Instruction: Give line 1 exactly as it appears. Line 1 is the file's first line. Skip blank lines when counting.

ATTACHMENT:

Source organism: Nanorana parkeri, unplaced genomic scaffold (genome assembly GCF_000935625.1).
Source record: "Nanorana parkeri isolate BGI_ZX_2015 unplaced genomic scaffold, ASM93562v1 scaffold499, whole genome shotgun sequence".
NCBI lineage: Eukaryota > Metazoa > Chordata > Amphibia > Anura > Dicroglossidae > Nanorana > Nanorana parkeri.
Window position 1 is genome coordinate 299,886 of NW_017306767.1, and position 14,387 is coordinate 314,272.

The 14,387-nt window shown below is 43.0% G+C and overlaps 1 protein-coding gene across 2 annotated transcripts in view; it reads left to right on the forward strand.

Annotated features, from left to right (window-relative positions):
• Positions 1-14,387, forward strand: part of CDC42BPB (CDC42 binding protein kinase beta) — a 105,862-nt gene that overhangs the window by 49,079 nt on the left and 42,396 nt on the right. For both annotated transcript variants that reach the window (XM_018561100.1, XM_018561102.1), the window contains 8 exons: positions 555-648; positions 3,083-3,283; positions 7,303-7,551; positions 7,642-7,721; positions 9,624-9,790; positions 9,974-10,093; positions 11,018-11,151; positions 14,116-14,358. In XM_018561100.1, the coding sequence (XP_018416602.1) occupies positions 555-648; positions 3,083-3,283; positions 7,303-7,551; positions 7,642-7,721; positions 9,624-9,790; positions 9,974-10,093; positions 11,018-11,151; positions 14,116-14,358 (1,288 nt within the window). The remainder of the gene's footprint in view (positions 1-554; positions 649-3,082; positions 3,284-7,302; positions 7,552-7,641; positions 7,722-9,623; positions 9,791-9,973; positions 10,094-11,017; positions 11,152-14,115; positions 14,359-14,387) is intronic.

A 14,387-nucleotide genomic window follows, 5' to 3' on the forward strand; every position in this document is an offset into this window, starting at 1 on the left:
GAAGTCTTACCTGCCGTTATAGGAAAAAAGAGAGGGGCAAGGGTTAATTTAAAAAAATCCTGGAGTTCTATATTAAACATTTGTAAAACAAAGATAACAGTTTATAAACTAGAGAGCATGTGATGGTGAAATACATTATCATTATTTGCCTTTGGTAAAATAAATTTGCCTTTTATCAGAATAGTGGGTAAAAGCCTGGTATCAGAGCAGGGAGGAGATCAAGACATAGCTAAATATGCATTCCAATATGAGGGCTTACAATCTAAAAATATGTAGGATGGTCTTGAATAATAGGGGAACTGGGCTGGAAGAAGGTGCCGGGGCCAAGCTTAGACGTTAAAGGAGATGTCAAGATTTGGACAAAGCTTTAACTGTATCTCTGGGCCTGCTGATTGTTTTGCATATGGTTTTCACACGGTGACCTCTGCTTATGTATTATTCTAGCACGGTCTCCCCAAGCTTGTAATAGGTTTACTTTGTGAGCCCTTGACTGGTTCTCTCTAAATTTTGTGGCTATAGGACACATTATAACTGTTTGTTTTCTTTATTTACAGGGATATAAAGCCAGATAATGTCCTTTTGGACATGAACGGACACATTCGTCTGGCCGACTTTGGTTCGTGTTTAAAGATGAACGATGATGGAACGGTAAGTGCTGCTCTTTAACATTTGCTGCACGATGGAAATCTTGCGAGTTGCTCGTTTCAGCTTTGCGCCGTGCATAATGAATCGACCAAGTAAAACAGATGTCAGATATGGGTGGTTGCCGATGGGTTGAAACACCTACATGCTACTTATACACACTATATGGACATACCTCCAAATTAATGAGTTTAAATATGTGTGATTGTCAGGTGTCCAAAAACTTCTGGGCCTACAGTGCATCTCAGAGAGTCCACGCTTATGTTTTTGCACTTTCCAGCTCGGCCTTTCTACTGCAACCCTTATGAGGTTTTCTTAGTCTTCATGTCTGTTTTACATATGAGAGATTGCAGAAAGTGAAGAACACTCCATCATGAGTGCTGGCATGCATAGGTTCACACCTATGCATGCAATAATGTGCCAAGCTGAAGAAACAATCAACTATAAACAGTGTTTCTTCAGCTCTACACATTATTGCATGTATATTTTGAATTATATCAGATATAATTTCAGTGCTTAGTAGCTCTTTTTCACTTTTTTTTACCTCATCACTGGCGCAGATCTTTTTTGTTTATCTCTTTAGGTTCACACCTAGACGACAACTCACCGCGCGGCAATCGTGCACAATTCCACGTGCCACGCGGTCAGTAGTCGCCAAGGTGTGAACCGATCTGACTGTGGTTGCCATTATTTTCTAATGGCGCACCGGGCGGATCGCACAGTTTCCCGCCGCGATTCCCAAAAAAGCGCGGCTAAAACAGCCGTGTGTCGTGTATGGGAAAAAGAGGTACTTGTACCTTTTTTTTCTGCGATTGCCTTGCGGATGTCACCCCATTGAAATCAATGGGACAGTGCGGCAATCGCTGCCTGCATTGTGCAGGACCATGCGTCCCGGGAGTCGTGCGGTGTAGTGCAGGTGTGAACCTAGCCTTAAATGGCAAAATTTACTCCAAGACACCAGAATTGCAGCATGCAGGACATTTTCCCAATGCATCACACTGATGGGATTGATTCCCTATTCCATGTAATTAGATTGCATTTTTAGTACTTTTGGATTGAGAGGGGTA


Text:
Source organism: Nanorana parkeri, unplaced genomic scaffold (genome assembly GCF_000935625.1).